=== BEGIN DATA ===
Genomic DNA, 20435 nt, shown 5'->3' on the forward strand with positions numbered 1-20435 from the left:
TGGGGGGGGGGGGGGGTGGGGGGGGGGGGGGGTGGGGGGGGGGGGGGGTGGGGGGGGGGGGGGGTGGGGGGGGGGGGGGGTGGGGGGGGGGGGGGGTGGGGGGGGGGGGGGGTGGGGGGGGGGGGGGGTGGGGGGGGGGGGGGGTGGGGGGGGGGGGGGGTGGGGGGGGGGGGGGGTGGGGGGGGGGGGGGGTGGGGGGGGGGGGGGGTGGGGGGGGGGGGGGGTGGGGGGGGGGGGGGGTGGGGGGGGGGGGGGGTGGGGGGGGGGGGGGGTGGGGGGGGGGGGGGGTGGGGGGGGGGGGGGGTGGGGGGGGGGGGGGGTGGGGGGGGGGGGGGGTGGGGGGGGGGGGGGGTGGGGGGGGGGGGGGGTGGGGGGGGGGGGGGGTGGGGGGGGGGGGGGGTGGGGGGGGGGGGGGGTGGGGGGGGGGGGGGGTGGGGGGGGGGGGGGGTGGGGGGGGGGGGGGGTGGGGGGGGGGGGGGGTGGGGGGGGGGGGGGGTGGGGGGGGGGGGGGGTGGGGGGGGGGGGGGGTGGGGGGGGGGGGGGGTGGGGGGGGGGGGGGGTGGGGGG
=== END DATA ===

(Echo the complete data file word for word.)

Genomic DNA, 20435 nt, shown 5'->3' on the forward strand with positions numbered 1-20435 from the left:
TGGGGGGGGGGGGGGGTGGGGGGGGGGGGGGGTGGGGGGGGGGGGGGGTGGGGGGGGGGGGGGGTGGGGGGGGGGGGGGGTGGGGGGGGGGGGGGGTGGGGGGGGGGGGGGGTGGGGGGGGGGGGGGGTGGGGGGGGGGGGGGGTGGGGGGGGGGGGGGGTGGGGGGGGGGGGGGGTGGGGGGGGGGGGGGGTGGGGGGGGGGGGGGGTGGGGGGGGGGGGGGGTGGGGGGGGGGGGGGGTGGGGGGGGGGGGGGGTGGGGGGGGGGGGGGGTGGGGGGGGGGGGGGGTGGGGGGGGGGGGGGGTGGGGGGGGGGGGGGGTGGGGGGGGGGGGGGGTGGGGGGGGGGGGGGGTGGGGGGGGGGGGGGGTGGGGGGGGGGGGGGGTGGGGGGGGGGGGGGGTGGGGGGGGGGGGGGGTGGGGGGGGGGGGGGGTGGGGGGGGGGGGGGGTGGGGGGGGGGGGGGGTGGGGGGGGGGGGGGGTGGGGGGGGGGGGGGGTGGGGGGGGGGGGGGGTGGGGGGGGGGGGGGGTGGGGGGGGGGGGGGGTGGGGGGGGGGGGGGGTGGGGGG